The mountainous edges of rib cages formed into maps of the human flesh. Our whole history, autonomy and reality turned into meat under a knife. It screams in your ear, but doesn’t make a sound. In his essay On Noise, Seneca said, “There is no such thing as peaceful stillness” (Seneca, 6). And it is this still-silence of Brakhage’s footage that is so powerful. It forces viewers to look into their own heads for speculation. The lack of commentary leaves audiences without guidance and as Bart Testa notes, “it seems to offer nowhere to hide from its raw literalness” (Testa, 270). The absolute stillness of audio, against the constant movement of vulgar graphics is waning. The use of no voiceover, no music and no narrative, means no breath of fresh air. It slowly feels like the quietness gets louder with each camera twitch. In the end, the silence is roaring.
           
The Act of Seeing With One’s Own Eyes is easily placed under the category of “documentary” because of its production and Truth in its images (opposed to a fictionalized film). However, it has been argued that Brakhage’s film lacks the “discourse of sobriety,” which is essential to most other documentaries. “Documentaries are committed to exposition, explanation, and argument,” whereas, Avant-garde films like Brakhage’s, “completely abandons verbal argument,” (Testa, 273). However, it is this lack of context, exposition and verbal framing that makes this particular document of Truth so sobering. By exposing literal images without allowing audiences to escape into verbal explanation, there is a powerful moral argument being made. It forces viewers to make sense of things themselves. It provides us with a much needed, “kick to the gut” that initiates our own self-reflective search for meaning in the crude, revealing visuals. This act of showing is more powerful than words could tell.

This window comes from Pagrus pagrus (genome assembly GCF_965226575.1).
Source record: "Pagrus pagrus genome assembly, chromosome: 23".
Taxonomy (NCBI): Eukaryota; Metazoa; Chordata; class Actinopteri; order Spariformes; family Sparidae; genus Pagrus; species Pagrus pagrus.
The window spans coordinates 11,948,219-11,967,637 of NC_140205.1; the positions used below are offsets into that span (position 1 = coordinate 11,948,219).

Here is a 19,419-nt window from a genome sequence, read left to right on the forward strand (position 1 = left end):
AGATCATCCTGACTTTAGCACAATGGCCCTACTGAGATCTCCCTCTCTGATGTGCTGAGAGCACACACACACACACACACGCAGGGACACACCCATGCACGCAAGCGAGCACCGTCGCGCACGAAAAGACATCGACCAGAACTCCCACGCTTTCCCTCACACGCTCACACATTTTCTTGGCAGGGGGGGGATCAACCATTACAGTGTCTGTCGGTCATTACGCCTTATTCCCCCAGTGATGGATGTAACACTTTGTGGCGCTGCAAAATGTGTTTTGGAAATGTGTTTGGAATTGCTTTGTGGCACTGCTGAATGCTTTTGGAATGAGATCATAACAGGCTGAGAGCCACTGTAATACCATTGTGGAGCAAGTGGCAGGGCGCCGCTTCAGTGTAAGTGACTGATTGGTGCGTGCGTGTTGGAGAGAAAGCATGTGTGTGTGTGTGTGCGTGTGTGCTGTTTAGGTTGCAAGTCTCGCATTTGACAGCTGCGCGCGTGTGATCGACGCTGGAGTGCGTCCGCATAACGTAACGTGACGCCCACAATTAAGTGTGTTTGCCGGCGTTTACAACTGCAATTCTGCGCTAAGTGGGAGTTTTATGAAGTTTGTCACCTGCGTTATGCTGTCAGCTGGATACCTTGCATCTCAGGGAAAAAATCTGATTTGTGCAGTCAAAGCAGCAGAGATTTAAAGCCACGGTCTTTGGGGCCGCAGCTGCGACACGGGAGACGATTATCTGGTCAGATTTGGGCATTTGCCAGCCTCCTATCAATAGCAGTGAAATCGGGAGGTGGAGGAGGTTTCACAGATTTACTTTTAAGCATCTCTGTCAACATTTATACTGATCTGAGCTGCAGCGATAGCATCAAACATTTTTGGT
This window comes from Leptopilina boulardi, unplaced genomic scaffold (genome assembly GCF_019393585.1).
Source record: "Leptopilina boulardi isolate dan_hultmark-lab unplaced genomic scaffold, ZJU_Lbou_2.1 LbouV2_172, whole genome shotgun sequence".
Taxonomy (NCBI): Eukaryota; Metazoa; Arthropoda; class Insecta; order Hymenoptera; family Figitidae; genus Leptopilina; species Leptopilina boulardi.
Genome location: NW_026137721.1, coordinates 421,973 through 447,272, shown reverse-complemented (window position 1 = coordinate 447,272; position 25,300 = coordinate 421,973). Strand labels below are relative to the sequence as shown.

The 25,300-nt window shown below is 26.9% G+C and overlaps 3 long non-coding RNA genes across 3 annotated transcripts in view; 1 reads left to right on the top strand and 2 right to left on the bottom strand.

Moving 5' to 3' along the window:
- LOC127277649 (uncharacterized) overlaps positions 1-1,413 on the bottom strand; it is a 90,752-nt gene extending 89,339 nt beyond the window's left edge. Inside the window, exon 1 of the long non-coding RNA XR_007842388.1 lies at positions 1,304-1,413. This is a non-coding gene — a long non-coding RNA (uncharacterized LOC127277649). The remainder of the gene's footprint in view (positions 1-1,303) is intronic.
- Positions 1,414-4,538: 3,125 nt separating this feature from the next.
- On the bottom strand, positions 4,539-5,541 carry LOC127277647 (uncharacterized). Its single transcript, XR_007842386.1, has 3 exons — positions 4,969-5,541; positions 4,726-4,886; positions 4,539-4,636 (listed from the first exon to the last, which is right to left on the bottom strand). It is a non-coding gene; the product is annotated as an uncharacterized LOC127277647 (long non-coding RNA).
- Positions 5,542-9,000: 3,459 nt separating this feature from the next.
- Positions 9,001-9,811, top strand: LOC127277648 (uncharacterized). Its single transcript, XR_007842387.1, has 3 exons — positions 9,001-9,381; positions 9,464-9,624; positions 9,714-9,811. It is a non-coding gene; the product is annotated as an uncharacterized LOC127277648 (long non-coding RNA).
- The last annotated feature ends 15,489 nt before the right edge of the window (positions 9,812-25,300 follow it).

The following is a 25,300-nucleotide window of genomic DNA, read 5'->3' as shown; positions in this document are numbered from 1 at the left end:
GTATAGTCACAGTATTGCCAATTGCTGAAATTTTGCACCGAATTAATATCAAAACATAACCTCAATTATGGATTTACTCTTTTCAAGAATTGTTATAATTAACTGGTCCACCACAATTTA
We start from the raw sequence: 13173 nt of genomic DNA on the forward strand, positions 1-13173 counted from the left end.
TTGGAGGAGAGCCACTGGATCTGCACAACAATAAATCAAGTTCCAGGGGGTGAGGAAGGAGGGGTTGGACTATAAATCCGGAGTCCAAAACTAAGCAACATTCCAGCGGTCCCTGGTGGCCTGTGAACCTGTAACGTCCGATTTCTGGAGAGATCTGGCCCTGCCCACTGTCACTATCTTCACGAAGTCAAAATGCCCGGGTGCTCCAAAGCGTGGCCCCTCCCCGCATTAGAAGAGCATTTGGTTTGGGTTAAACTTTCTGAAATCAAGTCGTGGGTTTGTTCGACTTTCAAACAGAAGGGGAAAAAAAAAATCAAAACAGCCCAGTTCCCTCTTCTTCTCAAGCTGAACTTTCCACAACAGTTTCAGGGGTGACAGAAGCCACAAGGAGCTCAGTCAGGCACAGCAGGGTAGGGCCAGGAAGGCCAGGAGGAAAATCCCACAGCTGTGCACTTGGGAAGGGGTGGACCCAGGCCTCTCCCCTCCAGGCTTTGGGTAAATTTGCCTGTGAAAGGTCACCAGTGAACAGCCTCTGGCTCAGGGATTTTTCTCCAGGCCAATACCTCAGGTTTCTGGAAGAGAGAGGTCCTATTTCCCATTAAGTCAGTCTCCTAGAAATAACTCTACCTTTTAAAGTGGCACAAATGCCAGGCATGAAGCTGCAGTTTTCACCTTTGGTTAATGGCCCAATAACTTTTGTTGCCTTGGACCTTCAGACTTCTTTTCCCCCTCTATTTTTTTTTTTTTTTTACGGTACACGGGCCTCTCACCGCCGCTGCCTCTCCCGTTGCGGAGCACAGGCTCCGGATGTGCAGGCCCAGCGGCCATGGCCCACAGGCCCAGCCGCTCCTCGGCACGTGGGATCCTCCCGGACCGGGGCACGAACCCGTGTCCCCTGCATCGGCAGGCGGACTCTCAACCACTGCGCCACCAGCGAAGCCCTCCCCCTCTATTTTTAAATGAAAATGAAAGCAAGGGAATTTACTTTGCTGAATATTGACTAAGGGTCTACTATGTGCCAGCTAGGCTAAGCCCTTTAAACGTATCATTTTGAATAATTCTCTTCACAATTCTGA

The composition techniques of the film—its quick paced shots, its use of juxtaposition, its process of unveiling too much or not enough, the use of extreme close-ups and white-out—work for and against each other to make an argument without words and without sounds.

The quick shots of Brakhage’s hand held camera plague viewers with perpetual anxiety; they never let us get comfortable with an image. “Brakhage times and paces the shots, and frames sequences, so none remains long enough or repeats often enough to desensitize the viewer,” (Testa, 277). In this sense the production techniques are a form of “discourse of sobriety” themselves—they are a constant slap in the face. The literal images and visual composition work to frame a point of view and show an argument, without telling audiences how to feel, but by making us feel. The act of direct, relentless “seeing” itself is the film’s moral end.

Brakhage’s use of extreme close-ups and odd framing obscures our interpretation of the subjects and creates a commentary in the image alone (such as, puddles of blood glistening like ponds and organs in the form of intricate oil paintings). These shots are not just striking in themselves, overtime they add to the silent commentary the film generates. Or perhaps, the fact that the dead flesh is beautiful in its own right is the commentary one may take.

Also, these obscured close-ups—such as the ones displayed in the montage scene near the end of the film—build pressure and anticipation. These extreme shots curiously conjured up emotions in me that I feel during intense scenes of horror films, like The Shinning. Since the screen-wide close-ups do not take a step back, they do not show us the bigger picture. Like in a horror film, we cannot see what is behind the next corner (or under the milky skin of the next blood-drained limb). This exclusion keeps us on our toes. As these concentrated images flashed past the screen, I felt the same nervous cringe in my stomach that I felt flashing past blood-spattered doorways and weaving through the narrow hallways of The Shinning. I was scared, claustrophobic, and on the edge of my seat, ready to cover my eyes when the next awful image was revealed. I felt uncomfortable in my own skin. I felt like my eyes saw too much and strangely it wasn’t enough. When it was all over, I wanted to see more.